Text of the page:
For many generations, women vowed to give their all, and instead of receiving the equal treatment of love and appreciation, they were oppressed and degraded. In Egypt, a woman did not have the right to divorce herself; therefore, she had to put up with all the humiliation, mistreatment, unfairness, and inequality everyday. Today, women are celebrating the new law of “Khul'”, which gives the woman the right to divorce herself with or without her oppressor’s consent, but the question is: does the woman become really free?
In our parents days, women had truly suffered extremely damaging marriages, being totally helpless and with no power. Some women tried to use their parents, others used the police, and some just accepted bad marriages as their fate. In the cases where the husband treats his wife aggressively by beating and causing injuries, the woman can provide evidence by police records and hospital certificates, but men always refute these evidence by saying that the wife caused these injuries herself. Thanks to the khul’ law women can finally move a step forward in gaining their rights, while moving closer to equality with men. However, we also see that many other factors still affect a woman’s decision of whether or not to get a divorce, and some consequences of freely taking this decision.
In the Egyptian society, the marriage relationship is a very sacred one. It assembles between a man and a woman who are supposed to have common characteristics and their relation to be built on mutual understanding. Accordingly, almost all couples experience a happy and comfortable life in their earliest years of marriage. However, after they become accustomed to each other, the defects of each begin to appear and they may reach a point where they are unable to tolerate each other, let alone live and raise a family together. So, problems arise and lead to divorce. Yet, divorce is extremely problematic for women for several reasons. First, women’s families and the society do not accept divorce easily. Second, men have the right of divorce whenever they want. Third, according to the old divorce law, women used to face many problems in courts to obtain divorce. But according to the new law khul’, women will be able to obtain their freedom easily, and they will be able to face their families and society by the force of law and Islamic Shariaa.
Egyptian women wanting divorce face many problems from their families and relatives. Their families think that once the girl is married, she is responsible for her new family’s problems, as she should face and solve these problems without even thinking of divorce as an option. Al-Ahram Weekly reporter Mariz Tadros refers to Wafaa as an example. Wafaa is a poor peasant, who wanted to get divorced because her husband treated her in an aggressive way, physically and emotionally. The response she got from her parents was not at all supportive. Her mother always wanted her to return to her husband and told her that: “all homes are like that. This is your fate.” (Tadros, “By the Skin”). Also, Wafaa’s father screamed, “if you do this, you are not my daughter.” (Tadros, “By the Skin”). So, the divorce idea is seen as an impossible solution as it brings shame to the girl and the whole family. From society’s point of view, mainly the middle and lower social classes; which are the majority of our population, a man would never divorce an obedient and respectful wife; in other words, the woman is always seen as the one who commits mistakes and sins, which break down the family. But, the man is right all the way and is not responsible for the problems or divorce. So, the stereotype of the divorced women really oppresses many of these women, regardless of how much the law now supports them.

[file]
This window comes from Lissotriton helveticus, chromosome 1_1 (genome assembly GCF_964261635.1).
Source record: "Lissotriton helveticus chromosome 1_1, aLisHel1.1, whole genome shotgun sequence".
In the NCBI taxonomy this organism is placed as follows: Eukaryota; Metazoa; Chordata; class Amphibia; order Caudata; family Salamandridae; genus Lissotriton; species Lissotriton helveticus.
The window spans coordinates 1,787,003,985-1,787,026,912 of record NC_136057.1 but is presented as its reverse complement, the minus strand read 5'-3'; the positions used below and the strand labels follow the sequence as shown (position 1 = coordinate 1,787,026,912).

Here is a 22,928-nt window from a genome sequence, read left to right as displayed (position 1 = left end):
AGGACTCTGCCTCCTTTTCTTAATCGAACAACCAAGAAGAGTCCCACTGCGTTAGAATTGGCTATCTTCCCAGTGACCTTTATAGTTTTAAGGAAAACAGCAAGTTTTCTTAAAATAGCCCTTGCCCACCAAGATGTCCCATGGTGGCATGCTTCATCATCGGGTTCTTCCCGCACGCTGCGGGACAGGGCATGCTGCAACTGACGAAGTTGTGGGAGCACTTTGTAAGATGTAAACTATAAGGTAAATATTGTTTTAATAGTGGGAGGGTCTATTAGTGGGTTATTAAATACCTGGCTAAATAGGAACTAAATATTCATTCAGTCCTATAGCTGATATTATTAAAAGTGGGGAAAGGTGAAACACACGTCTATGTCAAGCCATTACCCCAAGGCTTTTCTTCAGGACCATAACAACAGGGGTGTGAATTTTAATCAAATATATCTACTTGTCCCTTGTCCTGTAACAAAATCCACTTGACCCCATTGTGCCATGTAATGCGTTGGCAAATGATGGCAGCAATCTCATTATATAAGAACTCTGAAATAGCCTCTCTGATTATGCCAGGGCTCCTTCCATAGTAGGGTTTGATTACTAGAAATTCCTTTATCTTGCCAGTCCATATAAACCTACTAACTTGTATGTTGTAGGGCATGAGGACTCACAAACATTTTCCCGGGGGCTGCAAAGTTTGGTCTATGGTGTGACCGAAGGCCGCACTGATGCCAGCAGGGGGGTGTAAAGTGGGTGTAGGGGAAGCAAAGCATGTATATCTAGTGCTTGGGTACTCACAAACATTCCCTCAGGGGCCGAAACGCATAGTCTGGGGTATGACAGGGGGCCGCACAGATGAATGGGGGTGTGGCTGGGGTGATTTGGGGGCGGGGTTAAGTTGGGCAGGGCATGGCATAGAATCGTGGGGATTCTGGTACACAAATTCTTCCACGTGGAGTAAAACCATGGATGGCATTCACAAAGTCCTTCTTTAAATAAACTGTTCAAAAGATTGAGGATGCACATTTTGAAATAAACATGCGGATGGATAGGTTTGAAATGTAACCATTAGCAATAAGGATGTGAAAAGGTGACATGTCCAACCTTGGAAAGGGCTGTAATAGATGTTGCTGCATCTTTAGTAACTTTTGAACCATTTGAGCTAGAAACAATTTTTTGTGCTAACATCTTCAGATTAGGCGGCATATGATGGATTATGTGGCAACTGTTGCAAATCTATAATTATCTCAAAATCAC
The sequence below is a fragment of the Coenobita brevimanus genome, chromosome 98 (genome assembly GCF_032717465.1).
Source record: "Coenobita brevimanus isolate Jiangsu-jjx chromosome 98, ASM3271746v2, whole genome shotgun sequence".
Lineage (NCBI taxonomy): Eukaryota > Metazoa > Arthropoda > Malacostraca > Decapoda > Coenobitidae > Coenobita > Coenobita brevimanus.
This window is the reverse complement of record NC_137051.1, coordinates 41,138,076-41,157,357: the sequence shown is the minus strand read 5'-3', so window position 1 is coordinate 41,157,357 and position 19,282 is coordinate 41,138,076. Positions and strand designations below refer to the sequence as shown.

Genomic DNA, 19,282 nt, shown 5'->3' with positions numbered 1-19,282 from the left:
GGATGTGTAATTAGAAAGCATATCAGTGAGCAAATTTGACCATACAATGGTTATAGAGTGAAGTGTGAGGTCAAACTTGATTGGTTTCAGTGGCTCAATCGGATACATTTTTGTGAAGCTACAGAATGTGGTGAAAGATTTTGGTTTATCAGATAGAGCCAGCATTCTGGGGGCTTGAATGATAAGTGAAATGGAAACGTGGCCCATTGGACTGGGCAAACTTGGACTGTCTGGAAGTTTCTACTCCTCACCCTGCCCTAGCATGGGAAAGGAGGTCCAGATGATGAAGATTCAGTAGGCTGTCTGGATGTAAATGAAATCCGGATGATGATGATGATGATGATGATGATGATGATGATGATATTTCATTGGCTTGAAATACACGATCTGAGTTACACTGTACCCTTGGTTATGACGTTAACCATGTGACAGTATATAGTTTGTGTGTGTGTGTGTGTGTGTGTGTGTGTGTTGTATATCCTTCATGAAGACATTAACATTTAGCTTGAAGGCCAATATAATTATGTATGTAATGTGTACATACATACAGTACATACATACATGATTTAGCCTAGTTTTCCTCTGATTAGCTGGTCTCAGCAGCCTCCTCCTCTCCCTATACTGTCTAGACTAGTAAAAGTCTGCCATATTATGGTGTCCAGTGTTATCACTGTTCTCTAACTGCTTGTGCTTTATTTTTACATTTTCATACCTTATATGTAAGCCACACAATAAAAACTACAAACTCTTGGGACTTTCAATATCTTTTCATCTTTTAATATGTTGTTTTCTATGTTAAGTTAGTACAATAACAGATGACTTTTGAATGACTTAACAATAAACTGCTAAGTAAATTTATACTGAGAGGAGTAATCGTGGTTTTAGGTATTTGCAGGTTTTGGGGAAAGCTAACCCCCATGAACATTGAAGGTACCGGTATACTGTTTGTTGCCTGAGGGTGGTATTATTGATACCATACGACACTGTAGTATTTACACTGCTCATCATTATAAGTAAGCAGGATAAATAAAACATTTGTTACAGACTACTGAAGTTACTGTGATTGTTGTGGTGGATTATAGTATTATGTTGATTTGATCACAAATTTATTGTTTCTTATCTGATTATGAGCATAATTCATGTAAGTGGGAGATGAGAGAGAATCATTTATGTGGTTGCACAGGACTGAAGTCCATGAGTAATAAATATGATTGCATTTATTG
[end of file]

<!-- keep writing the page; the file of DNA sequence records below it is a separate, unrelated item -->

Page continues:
Since families are part of the society, not only do women face family problems, but they also face the condemnation of the whole society. Social problems cannot be denied because they really exist in everyone’s life, especially in divorced women’s lives. Divorced women are always surrounded by rumors and questions about their private and pervious experiences with me. Also, the curiosity of our society causes more problems to the stressed and divorced women. For instance, if a woman got divorced, people, at her work, neighbors, district, all would ask about her previous husband and the problems that had happened between them and how she obtained divorce from courts. These are embarrassing questions, which many women would not like to answer. Unfortunately, the result in not answering usually arouses even more questions eventually developing negative rumors, and leaving the women alone in the dark – looked down upon by an uneducated society.
In an interview with Gihan El Sadat, a couple of years ago, she stated the following: “A woman has to be secure, because only a relaxed, comfortable mother was capable of raising her children properly. Only then, could she give, for she would not be consumed with defending herself, and protecting her family. Only then, could she concentrate all her effort on raising her children, and taking care of her husband.” (LRRC Cairo, Egypt) I totally agree with her, and I think this is the key issue that our society must understand. In order to understand it, I strongly believe men must get more educated – I see that education is the key to understanding so many world problems, and working towards solving them. By simply passing a law giving a woman her right to divorce, we have only taken one of many steps in forming equality between genders.